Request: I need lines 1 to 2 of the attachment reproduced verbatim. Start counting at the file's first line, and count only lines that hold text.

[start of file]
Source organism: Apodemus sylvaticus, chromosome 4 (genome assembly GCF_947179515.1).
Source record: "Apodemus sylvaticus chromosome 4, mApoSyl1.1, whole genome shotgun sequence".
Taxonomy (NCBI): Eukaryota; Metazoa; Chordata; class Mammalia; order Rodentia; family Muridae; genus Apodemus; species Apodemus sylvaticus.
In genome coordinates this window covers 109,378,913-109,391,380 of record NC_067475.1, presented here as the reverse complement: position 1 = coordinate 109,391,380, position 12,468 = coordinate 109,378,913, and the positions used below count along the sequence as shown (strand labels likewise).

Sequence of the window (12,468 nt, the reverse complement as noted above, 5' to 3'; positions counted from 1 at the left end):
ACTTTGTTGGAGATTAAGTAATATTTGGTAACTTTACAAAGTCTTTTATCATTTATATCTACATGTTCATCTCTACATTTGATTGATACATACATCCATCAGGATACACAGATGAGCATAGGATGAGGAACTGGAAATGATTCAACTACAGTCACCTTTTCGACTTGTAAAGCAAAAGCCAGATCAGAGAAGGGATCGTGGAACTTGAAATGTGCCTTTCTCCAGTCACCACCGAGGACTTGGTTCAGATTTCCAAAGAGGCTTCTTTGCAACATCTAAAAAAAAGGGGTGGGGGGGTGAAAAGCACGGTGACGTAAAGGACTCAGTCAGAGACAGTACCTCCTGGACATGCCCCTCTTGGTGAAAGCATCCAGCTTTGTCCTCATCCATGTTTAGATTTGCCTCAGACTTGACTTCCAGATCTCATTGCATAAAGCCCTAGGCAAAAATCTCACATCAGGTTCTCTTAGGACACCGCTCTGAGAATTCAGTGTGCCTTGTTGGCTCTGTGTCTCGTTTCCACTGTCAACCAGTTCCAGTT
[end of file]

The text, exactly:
Source organism: Apodemus sylvaticus, chromosome 4 (genome assembly GCF_947179515.1).
Source record: "Apodemus sylvaticus chromosome 4, mApoSyl1.1, whole genome shotgun sequence".